They’re the green places amidst the brown in the heat of a dry August — those spaces between the land and water where life grows abundantly, where roots drive down deep, where animals graze and birds nest.
Those small but mighty riparian areas don’t get the credit — or the care — that they deserve.
“In the Prairies, they make up maybe five per cent of the landscape at most — it’s more like two per cent in many areas,” said Norine Ambrose, executive director of Cows and Fish. “But they’re really critical, important places, despite their small size.”
No two riparian areas (the transition zone between land and a water body or wetland) are the same, said Ambrose in a recent Cows and Fish virtual grazing school.
“They aren’t neat and tidy,” she said. “Every piece of landscape is unique, so the width of them varies depending on that influence zone is — that transition between the wet and the dry.”
Having “the right structural integrity” is key to their functionality.
“It’s the deep-binding roots — the natural rebar — that holds it all together,” said Ambrose, adding vegetation improves the texture and quality of the soil, creating “good mud.”
“It’s the physical thing that holds on to and slows down the water, allowing all the sediment particles to be trapped on land and pulled out of our waterways,” she said. “That good mud is what builds our rich soils.”
Vegetation and mud combine to create meandering streams and rivers that force the water to go slower, reducing erosion and improving moisture collection.
“It can’t go as quick as it can in a straight line. If we take out those meanders and that vegetation — that friction — it races,” she said.
“We want the water to slow down and sink in. If we don’t store it, it doesn’t have an opportunity to come back into the system.”
That impacts the wildlife that depend on riparian areas, she added.
“About 80 per cent of our fish and wildlife populations in Alberta rely on this two per cent of the landscape. It’s a really important piece of landscape for biological diversity.”
But riparian areas are also important for grazing.
“We know that riparian areas are extremely productive places for forage — two to five times, and even up to 10 times, the productivity of surrounding uplands,” said Ambrose. “They have that deep, rich soil with extra moisture, so taking care of them as a grazing resource is really important to ensure we have that productivity and health into the future.”
The things that bind
The health of these areas is largely dictated by the way the land is managed around them, but these functions, and their effects on the land, can be tricky to measure, said Ambrose. That’s why Cows and Fish hasw created riparian health assessments to help producers identify any problems.
“How do we look for the right kinds of things to indicate riparian health, even if we can’t measure them?”
The health assessments are in depth (and a little complex for the average person), but there are some simple things grazers can look out for.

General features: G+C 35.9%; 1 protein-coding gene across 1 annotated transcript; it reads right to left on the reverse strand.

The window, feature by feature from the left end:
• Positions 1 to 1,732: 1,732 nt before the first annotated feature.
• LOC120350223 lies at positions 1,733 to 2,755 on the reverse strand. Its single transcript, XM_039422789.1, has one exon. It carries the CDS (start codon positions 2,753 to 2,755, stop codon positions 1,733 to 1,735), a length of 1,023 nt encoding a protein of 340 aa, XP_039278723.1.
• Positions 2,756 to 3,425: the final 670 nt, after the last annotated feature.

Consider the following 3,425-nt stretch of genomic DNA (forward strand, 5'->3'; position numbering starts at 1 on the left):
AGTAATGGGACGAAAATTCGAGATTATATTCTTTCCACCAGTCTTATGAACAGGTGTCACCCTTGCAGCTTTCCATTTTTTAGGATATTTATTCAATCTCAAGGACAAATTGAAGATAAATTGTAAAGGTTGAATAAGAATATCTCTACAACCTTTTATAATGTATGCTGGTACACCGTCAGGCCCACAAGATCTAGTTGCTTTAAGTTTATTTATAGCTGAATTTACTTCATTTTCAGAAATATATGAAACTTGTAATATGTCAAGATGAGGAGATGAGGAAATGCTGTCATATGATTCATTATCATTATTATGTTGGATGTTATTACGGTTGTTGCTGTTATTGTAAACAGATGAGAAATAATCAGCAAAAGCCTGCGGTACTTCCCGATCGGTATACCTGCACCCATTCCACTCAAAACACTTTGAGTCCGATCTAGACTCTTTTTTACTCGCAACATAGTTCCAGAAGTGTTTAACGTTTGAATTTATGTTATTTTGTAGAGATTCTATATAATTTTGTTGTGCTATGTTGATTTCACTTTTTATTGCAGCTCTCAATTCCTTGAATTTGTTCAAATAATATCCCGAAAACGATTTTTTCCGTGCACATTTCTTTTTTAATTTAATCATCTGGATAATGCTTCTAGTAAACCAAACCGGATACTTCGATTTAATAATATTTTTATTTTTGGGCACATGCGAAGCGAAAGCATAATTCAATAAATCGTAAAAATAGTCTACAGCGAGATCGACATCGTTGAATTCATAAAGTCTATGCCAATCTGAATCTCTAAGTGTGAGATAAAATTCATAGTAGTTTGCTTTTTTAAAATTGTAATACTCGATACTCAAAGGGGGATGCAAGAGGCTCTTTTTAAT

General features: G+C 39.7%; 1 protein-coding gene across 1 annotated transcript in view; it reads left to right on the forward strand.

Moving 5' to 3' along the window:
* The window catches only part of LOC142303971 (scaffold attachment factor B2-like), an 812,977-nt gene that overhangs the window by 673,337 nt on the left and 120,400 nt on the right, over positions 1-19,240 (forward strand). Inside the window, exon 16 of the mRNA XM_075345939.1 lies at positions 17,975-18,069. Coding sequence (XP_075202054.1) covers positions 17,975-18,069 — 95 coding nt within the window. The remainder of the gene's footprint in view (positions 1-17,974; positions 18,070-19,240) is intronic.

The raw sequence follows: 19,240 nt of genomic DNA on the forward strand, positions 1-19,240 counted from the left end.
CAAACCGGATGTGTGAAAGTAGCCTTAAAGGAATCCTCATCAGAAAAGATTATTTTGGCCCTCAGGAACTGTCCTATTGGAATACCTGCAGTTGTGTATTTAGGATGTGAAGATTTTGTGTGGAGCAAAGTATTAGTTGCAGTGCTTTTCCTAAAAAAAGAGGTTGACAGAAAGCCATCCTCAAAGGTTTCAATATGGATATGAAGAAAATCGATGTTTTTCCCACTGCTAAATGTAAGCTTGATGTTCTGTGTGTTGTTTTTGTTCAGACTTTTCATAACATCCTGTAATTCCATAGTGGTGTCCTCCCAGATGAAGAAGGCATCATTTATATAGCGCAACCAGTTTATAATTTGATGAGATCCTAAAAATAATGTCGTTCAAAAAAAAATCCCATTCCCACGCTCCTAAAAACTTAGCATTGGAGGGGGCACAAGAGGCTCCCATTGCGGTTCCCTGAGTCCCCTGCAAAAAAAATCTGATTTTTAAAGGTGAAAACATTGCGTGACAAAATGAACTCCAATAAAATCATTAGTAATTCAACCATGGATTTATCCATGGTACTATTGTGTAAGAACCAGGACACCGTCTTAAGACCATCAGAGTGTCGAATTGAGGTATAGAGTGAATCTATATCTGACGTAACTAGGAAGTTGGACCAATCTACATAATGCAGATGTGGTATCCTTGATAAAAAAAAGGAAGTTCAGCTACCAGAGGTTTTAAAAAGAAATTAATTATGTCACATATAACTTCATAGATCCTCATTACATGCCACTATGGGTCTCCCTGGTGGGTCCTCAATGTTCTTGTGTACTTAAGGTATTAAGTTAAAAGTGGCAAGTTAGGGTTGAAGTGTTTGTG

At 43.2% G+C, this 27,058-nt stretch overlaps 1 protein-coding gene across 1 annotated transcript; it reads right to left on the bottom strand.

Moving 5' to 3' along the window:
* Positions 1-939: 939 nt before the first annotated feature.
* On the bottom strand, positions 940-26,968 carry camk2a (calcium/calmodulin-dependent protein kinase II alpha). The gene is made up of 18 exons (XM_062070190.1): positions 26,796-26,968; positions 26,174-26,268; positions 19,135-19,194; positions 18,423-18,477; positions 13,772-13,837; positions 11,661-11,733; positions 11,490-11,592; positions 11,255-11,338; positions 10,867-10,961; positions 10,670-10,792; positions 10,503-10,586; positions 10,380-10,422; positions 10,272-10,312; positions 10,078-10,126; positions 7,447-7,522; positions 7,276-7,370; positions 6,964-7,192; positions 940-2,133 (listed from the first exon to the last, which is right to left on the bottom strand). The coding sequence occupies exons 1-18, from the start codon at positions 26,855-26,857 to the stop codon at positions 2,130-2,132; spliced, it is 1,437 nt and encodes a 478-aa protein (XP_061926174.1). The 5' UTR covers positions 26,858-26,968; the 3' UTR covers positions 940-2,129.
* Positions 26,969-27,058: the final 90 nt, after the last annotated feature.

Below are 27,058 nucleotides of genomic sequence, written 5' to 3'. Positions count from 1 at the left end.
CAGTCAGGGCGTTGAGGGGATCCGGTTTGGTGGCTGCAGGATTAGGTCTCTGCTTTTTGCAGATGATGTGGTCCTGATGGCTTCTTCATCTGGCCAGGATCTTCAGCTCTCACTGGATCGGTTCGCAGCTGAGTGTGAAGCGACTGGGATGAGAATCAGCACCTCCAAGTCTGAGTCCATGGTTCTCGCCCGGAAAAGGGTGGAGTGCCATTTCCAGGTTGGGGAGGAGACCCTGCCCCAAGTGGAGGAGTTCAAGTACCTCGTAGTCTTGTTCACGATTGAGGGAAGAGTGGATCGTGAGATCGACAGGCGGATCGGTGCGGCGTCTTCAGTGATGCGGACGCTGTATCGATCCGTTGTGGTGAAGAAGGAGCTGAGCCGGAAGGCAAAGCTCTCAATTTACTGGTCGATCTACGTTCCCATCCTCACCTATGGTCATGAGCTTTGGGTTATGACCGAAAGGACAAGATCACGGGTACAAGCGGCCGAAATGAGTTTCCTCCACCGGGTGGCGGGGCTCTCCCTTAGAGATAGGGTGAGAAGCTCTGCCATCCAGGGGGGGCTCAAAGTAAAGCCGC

The first is looking at how much of the site is covered in plants, including things such as plant distribution and canopy cover. More plants are better, but the types of plants present are important, too.
Some are considered ‘decreasers,’ in that they decrease in dominance as grazing or other disturbances intensify. They are typically the deep-rooted types you want to see in a riparian area. Others, called ‘increasers,’ are more tolerant of disturbance and tend to increase to fill the gaps left by the decreasers.
“If you have a lot of these species on your site, they’re not deep rooted, and they are a concern,” she said. “They don’t have those structural pieces that would be needed.”
Deeper-rooted trees and shrubs are also an important consideration (though not all locations or soil types support them).
“For the most part, most of our riparian areas support some woody plants,” she said. “In general, healthier sites have more trees and shrubs and taller vegetation. We want to have their deep, binding roots to hold the system together.”
Ask the right questions
A health assessment should also look at “human-caused bare ground.”
“Cattle are a human agent, so if we’ve got a lot of bare ground that we’re seeing on a site, it’s not performing those functions that we’d expect,” said Ambrose.
“Grazing is part of our landscape and has been part of our landscape before settlement. It’s just about how we manage our grazing that’s important.”
Managing grazing effectively in riparian areas comes back to four key principles that apply across all grazed lands — balance forage supply with demand, avoid grazing during vulnerable periods, distribute livestock impacts across the landscape, and allow for effective rest.
What that looks like in practice will be different from farm to farm.
“How do we change or maintain our practices to keep a healthy site or bring it back if it’s missing some of those aspects?” asked Ambrose. “Finding practical solutions for those principles is really important. It has to actually work.”
That starts with asking the right questions of your land — and your management. Does the site have deep-binding roots? Are there trees and shrubs? Is there diverse vegetation covering the ground? Are there physical impacts from cattle or other human activities? And which management practices could improve those parameters of health?
“It’s not about ‘you should do this.’ It’s more about ‘you should think about this,’” said Ambrose. “(These ideas) can be useful — but it’s about how we apply them. What are we trying to achieve by providing these different types of techniques?
“It’s better to think about this as an opportunity to improve the management and the productivity of the site so that it’s healthier.”
Cows and Fish has a number of free publications and tools for managing riparian areas at cowsandfish.org.